Chip and Joanna Gaines, stars of HGTV’s Fixer Upper have been charged $40,000 by the EPA for incorrect handling of lead-based paint during their series.
Fixer Upper, which aired its final episode on April 8 of this year, was a popular renovation series during the course of its running. During that time, Chip and Joanna performed some renovations on older-style properties built before 1978. When renovating properties of this age, the assumption must always be made that the house contains lead-based paint and correct handling procedures must be enforced for the safety of those involved.
Yahoo! has reported that the EPA has issued fines to Chip and Joanna after it came to their attention that in some instances these practices were not carried out. According to the report, the Fixer Upper stars have agreed to pay the fines. However, a settlement was made after initial fines totaled $556,000 for potential breaches on 33 of the properties they renovated during the span of their series, Fixer Upper.
Chip and Joanna also own Magnolia Waco Properties, LLC (also known as Magnolia Homes), a renovation firm that remodels homes in the Waco, Texas area. According to the EPA information sheet on this settlement, “the firm specializes in renovations that require extensive remodeling of older homes while preserving historical design elements.” As a result of Magnolia Homes and the Gaines featuring on Fixer Upper, it came to their attention that some of the renovations were performed on houses that may still contain lead-based paint. Immediate action was taken as a result.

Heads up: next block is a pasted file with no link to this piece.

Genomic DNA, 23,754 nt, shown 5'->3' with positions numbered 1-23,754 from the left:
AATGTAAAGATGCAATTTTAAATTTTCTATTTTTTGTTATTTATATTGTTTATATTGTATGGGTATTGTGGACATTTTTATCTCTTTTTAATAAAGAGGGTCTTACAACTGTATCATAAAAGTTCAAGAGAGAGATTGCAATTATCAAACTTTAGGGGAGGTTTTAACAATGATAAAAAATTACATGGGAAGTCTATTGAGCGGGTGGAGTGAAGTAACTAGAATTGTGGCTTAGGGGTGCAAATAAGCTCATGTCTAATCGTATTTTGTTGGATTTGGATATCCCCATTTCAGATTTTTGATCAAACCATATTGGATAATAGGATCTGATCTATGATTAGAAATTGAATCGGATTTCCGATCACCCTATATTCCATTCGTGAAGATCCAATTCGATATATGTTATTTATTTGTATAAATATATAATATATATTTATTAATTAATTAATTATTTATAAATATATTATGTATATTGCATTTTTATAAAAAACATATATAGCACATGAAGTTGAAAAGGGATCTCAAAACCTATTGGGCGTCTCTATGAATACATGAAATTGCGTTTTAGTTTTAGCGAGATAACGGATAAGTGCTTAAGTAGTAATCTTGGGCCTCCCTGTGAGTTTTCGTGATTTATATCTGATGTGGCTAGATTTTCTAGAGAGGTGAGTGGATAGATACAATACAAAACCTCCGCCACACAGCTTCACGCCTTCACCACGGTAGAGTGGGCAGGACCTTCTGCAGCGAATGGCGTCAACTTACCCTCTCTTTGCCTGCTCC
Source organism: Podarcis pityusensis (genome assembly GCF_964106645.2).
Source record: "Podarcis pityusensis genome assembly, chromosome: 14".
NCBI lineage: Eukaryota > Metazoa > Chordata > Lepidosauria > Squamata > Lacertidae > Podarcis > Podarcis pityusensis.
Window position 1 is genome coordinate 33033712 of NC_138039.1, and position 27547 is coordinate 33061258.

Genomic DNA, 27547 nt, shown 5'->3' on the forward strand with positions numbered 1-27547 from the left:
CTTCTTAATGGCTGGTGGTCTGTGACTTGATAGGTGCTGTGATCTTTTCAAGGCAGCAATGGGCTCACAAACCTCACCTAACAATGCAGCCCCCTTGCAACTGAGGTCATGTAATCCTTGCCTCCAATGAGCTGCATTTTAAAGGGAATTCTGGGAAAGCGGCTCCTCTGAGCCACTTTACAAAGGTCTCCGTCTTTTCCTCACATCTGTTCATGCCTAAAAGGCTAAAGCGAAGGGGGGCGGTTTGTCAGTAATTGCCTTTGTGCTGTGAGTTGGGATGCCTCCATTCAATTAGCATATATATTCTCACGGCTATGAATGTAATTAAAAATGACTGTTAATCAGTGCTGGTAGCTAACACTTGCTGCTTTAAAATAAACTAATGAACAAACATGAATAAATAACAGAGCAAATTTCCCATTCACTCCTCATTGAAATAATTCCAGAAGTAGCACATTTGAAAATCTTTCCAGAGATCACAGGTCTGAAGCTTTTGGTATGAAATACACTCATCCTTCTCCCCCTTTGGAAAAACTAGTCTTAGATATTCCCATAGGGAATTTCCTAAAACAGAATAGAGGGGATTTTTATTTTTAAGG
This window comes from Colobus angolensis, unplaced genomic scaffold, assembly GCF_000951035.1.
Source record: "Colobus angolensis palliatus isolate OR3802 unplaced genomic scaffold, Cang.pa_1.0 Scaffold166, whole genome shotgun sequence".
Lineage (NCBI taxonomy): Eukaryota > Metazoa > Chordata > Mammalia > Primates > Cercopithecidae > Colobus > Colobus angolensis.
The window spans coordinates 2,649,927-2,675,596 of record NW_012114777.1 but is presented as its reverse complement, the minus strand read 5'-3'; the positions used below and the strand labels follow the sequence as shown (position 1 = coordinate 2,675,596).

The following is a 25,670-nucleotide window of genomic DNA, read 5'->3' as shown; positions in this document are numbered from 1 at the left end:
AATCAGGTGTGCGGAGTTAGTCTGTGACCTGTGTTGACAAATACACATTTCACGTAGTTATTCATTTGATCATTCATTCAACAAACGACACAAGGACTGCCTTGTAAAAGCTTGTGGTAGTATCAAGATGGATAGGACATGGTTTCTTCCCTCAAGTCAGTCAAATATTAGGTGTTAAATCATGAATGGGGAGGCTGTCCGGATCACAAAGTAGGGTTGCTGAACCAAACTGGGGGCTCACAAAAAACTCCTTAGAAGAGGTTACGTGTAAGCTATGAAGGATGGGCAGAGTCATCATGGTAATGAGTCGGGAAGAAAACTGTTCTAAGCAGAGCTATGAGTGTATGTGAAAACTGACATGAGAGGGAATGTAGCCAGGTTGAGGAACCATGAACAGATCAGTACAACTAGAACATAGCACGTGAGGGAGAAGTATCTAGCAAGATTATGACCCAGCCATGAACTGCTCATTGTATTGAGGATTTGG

As well as the $40,000 fine, Chip and Joanna Gaines have been instructed to release a short video that outlines the dangers of lead-based paint. This video must be completed within 90 days. They will also have to “complete $160,000 in lead abatement work in Waco, Texas, their hometown,” according to Yahoo!
Susan Bodine, the head of enforcement at the EPA, also issued the following statement in regard to the incorrect handling issue in relation to Chip and Joanna Gaine’s infringements.
“It’s important that consumers and contractors understand that improper home renovation can expose residents and workers to hazardous lead dust.”
Lead-based paint was banned for use in building structures from 1978 as it had been proven to cause negative side effects. The young are particularly susceptible to lead paint poisoning via ingestion or inhalation of paint particles. Symptoms can include kidney and nervous system damage, so it’s a serious matter that needs to be properly addressed in renovations shows such as Fixer Upper.